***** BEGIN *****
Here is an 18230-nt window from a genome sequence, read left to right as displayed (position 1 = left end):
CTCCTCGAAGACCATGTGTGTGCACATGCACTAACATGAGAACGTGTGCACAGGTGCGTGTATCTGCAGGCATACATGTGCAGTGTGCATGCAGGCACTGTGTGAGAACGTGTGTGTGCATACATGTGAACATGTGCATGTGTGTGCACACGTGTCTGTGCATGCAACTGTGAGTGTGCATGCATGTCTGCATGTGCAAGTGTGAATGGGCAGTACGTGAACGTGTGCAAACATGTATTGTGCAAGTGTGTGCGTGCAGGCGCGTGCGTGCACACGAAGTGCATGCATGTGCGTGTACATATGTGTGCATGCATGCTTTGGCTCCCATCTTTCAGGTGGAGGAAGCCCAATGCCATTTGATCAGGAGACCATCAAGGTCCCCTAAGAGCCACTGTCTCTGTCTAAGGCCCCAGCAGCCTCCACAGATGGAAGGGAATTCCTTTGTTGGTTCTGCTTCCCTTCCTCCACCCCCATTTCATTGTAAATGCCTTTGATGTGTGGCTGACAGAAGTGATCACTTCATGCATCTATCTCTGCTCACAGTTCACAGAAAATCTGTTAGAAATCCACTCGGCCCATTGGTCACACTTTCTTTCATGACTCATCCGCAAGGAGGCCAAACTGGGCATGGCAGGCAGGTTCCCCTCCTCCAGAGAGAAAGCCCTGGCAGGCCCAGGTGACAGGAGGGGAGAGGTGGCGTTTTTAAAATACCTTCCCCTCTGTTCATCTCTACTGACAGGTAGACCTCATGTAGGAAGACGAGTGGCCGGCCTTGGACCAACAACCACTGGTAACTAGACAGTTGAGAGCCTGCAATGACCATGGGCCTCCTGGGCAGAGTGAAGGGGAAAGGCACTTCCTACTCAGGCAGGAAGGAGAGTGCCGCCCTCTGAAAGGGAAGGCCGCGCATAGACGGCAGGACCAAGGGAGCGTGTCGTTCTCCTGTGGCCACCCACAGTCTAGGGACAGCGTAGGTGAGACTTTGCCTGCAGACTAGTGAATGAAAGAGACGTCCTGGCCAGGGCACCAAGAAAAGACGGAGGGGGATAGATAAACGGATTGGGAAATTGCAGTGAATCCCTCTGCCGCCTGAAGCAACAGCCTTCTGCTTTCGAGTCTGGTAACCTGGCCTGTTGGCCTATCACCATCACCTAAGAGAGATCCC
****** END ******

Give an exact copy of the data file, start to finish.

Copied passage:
Here is an 18230-nt window from a genome sequence, read left to right as displayed (position 1 = left end):
CTCCTCGAAGACCATGTGTGTGCACATGCACTAACATGAGAACGTGTGCACAGGTGCGTGTATCTGCAGGCATACATGTGCAGTGTGCATGCAGGCACTGTGTGAGAACGTGTGTGTGCATACATGTGAACATGTGCATGTGTGTGCACACGTGTCTGTGCATGCAACTGTGAGTGTGCATGCATGTCTGCATGTGCAAGTGTGAATGGGCAGTACGTGAACGTGTGCAAACATGTATTGTGCAAGTGTGTGCGTGCAGGCGCGTGCGTGCACACGAAGTGCATGCATGTGCGTGTACATATGTGTGCATGCATGCTTTGGCTCCCATCTTTCAGGTGGAGGAAGCCCAATGCCATTTGATCAGGAGACCATCAAGGTCCCCTAAGAGCCACTGTCTCTGTCTAAGGCCCCAGCAGCCTCCACAGATGGAAGGGAATTCCTTTGTTGGTTCTGCTTCCCTTCCTCCACCCCCATTTCATTGTAAATGCCTTTGATGTGTGGCTGACAGAAGTGATCACTTCATGCATCTATCTCTGCTCACAGTTCACAGAAAATCTGTTAGAAATCCACTCGGCCCATTGGTCACACTTTCTTTCATGACTCATCCGCAAGGAGGCCAAACTGGGCATGGCAGGCAGGTTCCCCTCCTCCAGAGAGAAAGCCCTGGCAGGCCCAGGTGACAGGAGGGGAGAGGTGGCGTTTTTAAAATACCTTCCCCTCTGTTCATCTCTACTGACAGGTAGACCTCATGTAGGAAGACGAGTGGCCGGCCTTGGACCAACAACCACTGGTAACTAGACAGTTGAGAGCCTGCAATGACCATGGGCCTCCTGGGCAGAGTGAAGGGGAAAGGCACTTCCTACTCAGGCAGGAAGGAGAGTGCCGCCCTCTGAAAGGGAAGGCCGCGCATAGACGGCAGGACCAAGGGAGCGTGTCGTTCTCCTGTGGCCACCCACAGTCTAGGGACAGCGTAGGTGAGACTTTGCCTGCAGACTAGTGAATGAAAGAGACGTCCTGGCCAGGGCACCAAGAAAAGACGGAGGGGGATAGATAAACGGATTGGGAAATTGCAGTGAATCCCTCTGCCGCCTGAAGCAACAGCCTTCTGCTTTCGAGTCTGGTAACCTGGCCTGTTGGCCTATCACCATCACCTAAGAGAGATCCC